The leading NATO countries just moved in the troops which they had amassed month before in the neighbouring countries. Resolution 1244, however, "authorises Member States and relevant international organizations to establish the international security presence." This of course was another humiliation the UN had to suffer: that it does not gather - or is consulted about - the so-called peacekeepers which operate on the basis of a UN resolution. But this does not mean that the US/NATO group should monopolise the process. In principle, all member states can contribute.

Which brings us to the major diplomatic crisis the US has created vis-a-vis Russia. It is not the least due to Russian mediation that an agreement could at all be concluded with Belgrade. However, the US consistently refuses to accept a Russian zone while NATO partitioned and occupied the whole province without asking them or anybody else. The official argument is that if there is a Russian zone, Serbs would run to that and Albanians would not feel safe. (Indeed, KLA is stating that it will not disarm unless the Russians leave).

The is utterly cynic: the very same countries that use this argument have, systematically during 78 days, devastated the Serbian/Yugoslav society, the Serb home country and Kosovo which Serbs consider their cradle. They take for granted that Serbs ought to feel safe under them in their role as bombers-cum-peacekeepers. As in Croatia and Bosnia we see how the US and the international 'community' apply different principles from case to case and preferential treatment to non-Serb civilians and citizens.

Zoning and command is the third problem: Annex 2.4 states "the international security presence with substantial North Atlantic Treaty Organization participation must be deployed under unified command and control." It does not say "NATO command." Indeed, if all interested states had been consulted democratically, a neutral command could have been set up consisting of generals from NATO as well as non-NATO countries, in short a cooperative effort paying respect to all contributing countries. Again, the US/NATO omnipotently decided to take it all for themselves. Behind the podium in the newly established Pristina press briefing room, there is only "NATO" and its emblem - not a word indicating that other countries such as Sweden may be involved or about this being formally a mission 'under the auspices of the UN.'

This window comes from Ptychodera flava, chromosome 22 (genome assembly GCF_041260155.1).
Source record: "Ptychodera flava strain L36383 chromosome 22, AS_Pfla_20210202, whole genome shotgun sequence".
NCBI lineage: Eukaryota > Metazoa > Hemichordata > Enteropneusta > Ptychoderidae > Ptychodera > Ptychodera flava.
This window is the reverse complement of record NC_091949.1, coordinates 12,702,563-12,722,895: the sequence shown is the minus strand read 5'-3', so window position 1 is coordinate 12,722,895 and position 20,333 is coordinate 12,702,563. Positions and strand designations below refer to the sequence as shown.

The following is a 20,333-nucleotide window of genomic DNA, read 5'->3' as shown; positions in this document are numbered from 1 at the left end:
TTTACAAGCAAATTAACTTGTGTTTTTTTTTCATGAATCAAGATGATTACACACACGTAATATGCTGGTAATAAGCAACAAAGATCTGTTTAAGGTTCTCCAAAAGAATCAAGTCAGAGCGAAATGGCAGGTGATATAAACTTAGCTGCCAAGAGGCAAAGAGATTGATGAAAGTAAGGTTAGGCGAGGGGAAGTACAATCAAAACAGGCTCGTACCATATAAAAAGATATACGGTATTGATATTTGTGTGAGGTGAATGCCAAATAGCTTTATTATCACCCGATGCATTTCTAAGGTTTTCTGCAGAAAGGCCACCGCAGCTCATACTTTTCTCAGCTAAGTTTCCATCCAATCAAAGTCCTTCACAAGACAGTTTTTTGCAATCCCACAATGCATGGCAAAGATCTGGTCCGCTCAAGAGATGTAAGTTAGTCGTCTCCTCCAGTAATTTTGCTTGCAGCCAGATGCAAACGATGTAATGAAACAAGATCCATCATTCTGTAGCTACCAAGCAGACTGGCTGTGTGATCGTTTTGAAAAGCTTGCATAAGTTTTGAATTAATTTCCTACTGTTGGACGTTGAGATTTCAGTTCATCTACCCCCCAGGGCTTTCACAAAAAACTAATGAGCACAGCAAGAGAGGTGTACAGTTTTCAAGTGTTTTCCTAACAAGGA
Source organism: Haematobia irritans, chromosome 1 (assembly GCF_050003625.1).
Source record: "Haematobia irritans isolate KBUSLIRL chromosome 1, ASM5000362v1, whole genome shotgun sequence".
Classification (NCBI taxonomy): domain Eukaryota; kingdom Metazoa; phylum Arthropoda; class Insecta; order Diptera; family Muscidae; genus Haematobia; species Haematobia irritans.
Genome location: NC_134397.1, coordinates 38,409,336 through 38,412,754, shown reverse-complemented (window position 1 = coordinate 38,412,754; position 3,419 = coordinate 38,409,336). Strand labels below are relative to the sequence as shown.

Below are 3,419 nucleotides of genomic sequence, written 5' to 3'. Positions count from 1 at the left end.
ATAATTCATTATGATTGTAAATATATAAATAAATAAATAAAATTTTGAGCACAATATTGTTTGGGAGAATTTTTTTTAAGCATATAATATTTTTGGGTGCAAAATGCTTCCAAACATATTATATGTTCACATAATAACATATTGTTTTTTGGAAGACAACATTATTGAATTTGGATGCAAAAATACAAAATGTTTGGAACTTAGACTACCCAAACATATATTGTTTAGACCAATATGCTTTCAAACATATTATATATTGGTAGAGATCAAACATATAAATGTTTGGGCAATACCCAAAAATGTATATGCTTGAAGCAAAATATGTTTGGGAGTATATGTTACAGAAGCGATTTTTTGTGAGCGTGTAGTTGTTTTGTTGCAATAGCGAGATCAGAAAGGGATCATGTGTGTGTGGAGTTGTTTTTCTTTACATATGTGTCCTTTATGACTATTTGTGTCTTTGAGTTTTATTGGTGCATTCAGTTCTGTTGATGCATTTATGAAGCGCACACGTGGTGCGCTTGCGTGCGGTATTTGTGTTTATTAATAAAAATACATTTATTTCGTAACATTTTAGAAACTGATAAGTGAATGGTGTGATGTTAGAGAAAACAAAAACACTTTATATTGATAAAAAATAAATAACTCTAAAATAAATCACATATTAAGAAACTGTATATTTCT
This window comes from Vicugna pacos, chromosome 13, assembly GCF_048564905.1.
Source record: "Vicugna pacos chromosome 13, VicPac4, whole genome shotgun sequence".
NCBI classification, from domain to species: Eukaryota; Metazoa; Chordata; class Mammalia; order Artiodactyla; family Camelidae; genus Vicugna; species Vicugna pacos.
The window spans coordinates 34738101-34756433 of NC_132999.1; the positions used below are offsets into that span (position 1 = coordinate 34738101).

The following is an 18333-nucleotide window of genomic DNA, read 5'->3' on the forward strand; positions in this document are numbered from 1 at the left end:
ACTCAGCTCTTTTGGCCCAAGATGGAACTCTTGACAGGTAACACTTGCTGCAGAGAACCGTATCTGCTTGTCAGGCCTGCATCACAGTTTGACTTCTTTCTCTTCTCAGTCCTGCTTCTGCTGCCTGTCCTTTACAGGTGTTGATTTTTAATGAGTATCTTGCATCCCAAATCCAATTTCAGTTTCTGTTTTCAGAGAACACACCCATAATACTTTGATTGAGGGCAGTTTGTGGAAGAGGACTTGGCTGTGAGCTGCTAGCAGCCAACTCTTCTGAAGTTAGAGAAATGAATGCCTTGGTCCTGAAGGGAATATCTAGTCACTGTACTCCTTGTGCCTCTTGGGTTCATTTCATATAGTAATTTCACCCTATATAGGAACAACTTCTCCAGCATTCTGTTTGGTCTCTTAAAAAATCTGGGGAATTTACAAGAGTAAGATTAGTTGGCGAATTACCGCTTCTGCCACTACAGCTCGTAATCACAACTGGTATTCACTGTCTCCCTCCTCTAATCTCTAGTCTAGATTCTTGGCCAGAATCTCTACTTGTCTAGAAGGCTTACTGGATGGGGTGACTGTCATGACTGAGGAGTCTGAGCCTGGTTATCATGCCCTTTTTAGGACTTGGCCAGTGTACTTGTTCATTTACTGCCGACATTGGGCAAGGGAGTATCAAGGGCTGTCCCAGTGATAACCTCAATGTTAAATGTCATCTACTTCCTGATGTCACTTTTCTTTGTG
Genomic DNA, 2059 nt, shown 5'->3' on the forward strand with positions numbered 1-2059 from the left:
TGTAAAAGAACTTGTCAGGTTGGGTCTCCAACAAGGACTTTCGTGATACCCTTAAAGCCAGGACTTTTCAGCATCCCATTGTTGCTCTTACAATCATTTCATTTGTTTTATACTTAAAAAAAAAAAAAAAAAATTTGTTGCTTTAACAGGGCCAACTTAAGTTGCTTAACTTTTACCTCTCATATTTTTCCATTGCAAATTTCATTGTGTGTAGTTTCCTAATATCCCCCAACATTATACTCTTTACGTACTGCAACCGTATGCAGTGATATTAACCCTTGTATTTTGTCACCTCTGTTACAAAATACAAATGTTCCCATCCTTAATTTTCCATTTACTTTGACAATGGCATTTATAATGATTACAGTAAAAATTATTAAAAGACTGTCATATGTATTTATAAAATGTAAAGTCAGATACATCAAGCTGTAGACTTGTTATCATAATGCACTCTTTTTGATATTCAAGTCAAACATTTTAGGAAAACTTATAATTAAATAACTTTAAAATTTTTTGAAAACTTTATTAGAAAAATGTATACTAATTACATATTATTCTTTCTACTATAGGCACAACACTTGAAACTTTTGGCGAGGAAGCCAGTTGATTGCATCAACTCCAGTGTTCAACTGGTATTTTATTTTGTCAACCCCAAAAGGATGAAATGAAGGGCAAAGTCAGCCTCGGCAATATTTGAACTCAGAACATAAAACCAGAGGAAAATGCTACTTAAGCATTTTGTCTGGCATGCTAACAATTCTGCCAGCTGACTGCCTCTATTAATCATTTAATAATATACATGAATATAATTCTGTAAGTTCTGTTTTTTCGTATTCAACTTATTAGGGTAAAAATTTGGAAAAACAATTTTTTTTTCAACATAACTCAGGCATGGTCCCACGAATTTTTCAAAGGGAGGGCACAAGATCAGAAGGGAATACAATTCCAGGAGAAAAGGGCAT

Unbiased media would ask questions about such flawed arguments and all-dominating policies at NATO and State Department briefings, so would anybody who does not take NATO propaganda for truth or suffer from self-censorship. Commentators, editors, experts and politicians would discuss this openly in a democratic democracy. But not in an increasingly authoritarian democracy.

IMAGINE instead that these three problems had been solved through consultation and not by fait accompli and marginalization of major non-NATO countries. Imagine that they had found a solution before the Russians moved in from the north and NATO from the south. In short, imagine that NATO was a democratic organization in its inner and outer relations.

"Wouldn't it be in line with what those self-proclaimed leaders say - that they speak on behalf of the world, of the whole international community? If they did," says Jan Oberg, "they would consult with others instead of chopping up countries and occupy territories in the name of that very world community. Truth is, of course, that if they they did speak on behalf of the international community - and if there was unity around the world as to how to handle this crisis - we would have a UN decision, a UN mission, a UN presence and a UN approach to conflict-resolution. That is exactly what these leaders - of about 10 per cent of the world's population - want so intensely to avoid."


© TFF 1999